Article published Wednesday, March 28, 2012 at Investor's Business Daily.

Big Labor's Endorsement For Obama Is All About Repaying Favors

By John R. Lott, Jr. and Grover G. Norquist

This month the AFL-CIO "enthusiastically" endorsed Obama's re-election bid. No surprise there. No previous president has created anywhere near as large wealth transfers to unions.

Obama's $825 billion stimulus package targeted union jobs. Then there was the $26 billion Public Sector Jobs Bill of 2010. And the Disaster Relief and the Summer Jobs Act of 2010 provided another $24 billion to specifically help teachers, police and firefighters.

The stimulus required Davis-Bacon "prevailing wages and benefits" rules for contracts receiving any stimulus money. These rules typically force companies to pay union wages.

In addition, Obama enacted new executive orders that forced some contractors bidding for government contracts to recognize unions and adopt existing collective bargaining agreements. He even went so far in this process as imposing a "gag" order on what firms were allowed to tell employees about unions and collective bargaining in the event that union organizing efforts were undertaken.

According to the Obama administration's, newly released data show that a total of $504 billion of federal contracts, grants and loans to states and territories were awarded between Feb. 17, 2009, and Dec. 31, 2011. The amounts vary a lot across states, with the very lowest at $978 per capita in Virginia and the highest at $2,495 per capita in Alaska. The District of Columbia is the real winner at a whopping $7,603.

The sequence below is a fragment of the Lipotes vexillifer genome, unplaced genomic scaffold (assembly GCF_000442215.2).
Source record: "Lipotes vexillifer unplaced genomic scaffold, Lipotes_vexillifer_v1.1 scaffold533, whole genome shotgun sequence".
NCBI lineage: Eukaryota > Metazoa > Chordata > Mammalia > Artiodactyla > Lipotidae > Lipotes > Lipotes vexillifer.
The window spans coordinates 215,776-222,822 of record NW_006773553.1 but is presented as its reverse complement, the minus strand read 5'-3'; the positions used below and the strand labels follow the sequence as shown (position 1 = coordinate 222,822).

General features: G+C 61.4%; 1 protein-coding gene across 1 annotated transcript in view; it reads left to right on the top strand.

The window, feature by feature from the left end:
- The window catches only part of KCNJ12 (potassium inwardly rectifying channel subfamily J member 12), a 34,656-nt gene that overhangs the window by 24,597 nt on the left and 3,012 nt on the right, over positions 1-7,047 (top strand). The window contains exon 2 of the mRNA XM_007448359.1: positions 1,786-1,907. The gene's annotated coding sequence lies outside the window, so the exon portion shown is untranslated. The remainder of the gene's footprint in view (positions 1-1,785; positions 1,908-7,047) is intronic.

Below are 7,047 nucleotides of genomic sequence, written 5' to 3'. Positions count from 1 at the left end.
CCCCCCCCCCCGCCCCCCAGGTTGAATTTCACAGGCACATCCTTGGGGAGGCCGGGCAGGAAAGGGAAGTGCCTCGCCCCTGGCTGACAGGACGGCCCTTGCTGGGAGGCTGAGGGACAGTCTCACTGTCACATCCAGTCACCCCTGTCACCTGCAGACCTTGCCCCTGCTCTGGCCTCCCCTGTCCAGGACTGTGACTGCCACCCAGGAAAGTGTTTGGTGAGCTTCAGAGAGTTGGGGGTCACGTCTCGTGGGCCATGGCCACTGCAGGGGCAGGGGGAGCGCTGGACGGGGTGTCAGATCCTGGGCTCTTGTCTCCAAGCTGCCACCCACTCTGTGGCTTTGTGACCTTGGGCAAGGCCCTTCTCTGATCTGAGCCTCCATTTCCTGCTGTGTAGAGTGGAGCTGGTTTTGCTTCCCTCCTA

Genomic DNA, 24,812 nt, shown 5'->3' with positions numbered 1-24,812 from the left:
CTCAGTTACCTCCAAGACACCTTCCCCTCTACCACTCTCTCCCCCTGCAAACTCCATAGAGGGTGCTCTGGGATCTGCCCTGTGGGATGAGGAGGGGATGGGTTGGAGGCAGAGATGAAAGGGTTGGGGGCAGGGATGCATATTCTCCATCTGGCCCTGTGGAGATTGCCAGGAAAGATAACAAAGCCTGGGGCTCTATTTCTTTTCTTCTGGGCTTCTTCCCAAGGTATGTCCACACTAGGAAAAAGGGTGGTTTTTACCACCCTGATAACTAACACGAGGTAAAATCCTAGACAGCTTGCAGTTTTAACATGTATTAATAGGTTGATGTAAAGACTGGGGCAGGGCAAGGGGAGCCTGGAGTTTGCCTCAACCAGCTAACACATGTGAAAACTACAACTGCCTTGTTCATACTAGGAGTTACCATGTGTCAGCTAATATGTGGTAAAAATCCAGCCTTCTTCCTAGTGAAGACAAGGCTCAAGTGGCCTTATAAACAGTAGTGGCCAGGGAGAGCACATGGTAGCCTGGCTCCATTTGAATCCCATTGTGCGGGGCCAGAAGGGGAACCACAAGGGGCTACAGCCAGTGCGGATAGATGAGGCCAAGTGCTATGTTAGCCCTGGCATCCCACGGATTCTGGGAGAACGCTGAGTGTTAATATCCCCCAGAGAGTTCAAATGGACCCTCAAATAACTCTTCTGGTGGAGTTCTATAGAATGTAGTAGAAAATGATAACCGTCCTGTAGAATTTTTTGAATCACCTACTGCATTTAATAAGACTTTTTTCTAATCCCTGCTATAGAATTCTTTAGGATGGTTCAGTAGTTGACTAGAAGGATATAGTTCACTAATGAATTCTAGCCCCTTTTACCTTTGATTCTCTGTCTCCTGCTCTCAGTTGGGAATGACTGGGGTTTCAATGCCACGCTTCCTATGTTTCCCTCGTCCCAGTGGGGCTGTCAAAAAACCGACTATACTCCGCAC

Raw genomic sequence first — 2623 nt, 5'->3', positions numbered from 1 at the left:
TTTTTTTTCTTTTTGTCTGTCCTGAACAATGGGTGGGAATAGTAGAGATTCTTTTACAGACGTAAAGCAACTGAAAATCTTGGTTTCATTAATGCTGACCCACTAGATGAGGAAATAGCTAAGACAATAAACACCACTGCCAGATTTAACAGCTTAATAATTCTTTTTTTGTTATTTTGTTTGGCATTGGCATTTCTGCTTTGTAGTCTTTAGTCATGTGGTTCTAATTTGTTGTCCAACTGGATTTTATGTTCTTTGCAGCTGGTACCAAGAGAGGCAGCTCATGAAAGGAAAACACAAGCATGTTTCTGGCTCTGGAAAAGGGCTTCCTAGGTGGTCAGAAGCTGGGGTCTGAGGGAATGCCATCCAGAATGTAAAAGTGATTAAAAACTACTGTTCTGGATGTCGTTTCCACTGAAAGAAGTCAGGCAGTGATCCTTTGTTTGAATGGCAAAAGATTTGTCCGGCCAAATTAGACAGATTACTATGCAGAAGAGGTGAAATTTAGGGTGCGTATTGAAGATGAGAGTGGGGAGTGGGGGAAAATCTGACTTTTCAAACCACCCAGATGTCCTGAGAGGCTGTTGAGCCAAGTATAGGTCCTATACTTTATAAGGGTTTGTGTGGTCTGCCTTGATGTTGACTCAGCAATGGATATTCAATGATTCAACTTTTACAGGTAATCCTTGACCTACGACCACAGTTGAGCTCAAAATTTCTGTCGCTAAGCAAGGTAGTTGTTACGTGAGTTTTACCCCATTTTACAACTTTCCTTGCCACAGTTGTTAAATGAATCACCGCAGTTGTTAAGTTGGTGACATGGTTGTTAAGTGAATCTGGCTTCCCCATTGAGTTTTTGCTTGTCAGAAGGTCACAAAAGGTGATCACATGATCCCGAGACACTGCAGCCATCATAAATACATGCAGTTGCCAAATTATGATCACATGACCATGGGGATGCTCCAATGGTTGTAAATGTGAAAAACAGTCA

Stimulus money didn't go to the states hardest hit by the recession. States with higher bankruptcy, foreclosure and poverty rates as well as lower incomes got significantly less money. And states that had higher unemployment rates received virtually exactly the same amount of money as states with lower rates.

But there was one group that significantly benefitted: unions. The top 10 states receiving the most stimulus money got more than 70% more money per person than the 10 states that received the least money. At the same time those states had more than twice the share of their workers represented by unions.

Right-to-work states obtained about $270 less per capita, and each 10-percentage-point reduction in a state's workforce represented by unions saw a $1.6 billion drop in stimulus dollars given the average state.

Of course, there were other benefits provided unions, such as the National Labor Relations Board preventing Boeing from building planes in right-to-work South Carolina and the sweeping new rules adopted in December that speed union elections, creating so-called "ambush" elections, denying companies sufficient time to respond.

There have been the auto bailouts, with GM alone receiving $50 billion in direct funds, another $45 billion in tax breaks that they don't have to pay on future profits, the expropriation of bonds, the Cash for Clunkers program, and other money to help retool production lines and develop new products.

John R. Lott Jr. is a contributor. He is an economist and co-author of "Debacle: Obama's War on Jobs and Growth and What We Can Do Now to Regain Our Future.".

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